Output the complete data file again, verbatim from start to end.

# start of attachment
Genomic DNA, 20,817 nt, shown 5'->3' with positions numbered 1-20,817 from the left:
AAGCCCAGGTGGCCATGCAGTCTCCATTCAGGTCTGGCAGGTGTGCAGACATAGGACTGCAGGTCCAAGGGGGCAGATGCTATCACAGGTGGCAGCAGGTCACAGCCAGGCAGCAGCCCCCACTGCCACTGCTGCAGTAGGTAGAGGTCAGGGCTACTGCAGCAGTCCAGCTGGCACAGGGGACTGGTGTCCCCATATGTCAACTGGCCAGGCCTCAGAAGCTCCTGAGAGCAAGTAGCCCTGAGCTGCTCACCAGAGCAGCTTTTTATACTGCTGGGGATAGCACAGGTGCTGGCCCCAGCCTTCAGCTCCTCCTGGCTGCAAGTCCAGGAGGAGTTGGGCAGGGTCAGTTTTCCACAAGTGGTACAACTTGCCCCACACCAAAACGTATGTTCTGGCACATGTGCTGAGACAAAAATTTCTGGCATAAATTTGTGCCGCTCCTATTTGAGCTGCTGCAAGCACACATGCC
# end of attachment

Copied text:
Genomic DNA, 20,817 nt, shown 5'->3' with positions numbered 1-20,817 from the left:
AAGCCCAGGTGGCCATGCAGTCTCCATTCAGGTCTGGCAGGTGTGCAGACATAGGACTGCAGGTCCAAGGGGGCAGATGCTATCACAGGTGGCAGCAGGTCACAGCCAGGCAGCAGCCCCCACTGCCACTGCTGCAGTAGGTAGAGGTCAGGGCTACTGCAGCAGTCCAGCTGGCACAGGGGACTGGTGTCCCCATATGTCAACTGGCCAGGCCTCAGAAGCTCCTGAGAGCAAGTAGCCCTGAGCTGCTCACCAGAGCAGCTTTTTATACTGCTGGGGATAGCACAGGTGCTGGCCCCAGCCTTCAGCTCCTCCTGGCTGCAAGTCCAGGAGGAGTTGGGCAGGGTCAGTTTTCCACAAGTGGTACAACTTGCCCCACACCAAAACGTATGTTCTGGCACATGTGCTGAGACAAAAATTTCTGGCATAAATTTGTGCCGCTCCTATTTGAGCTGCTGCAAGCACACATGCC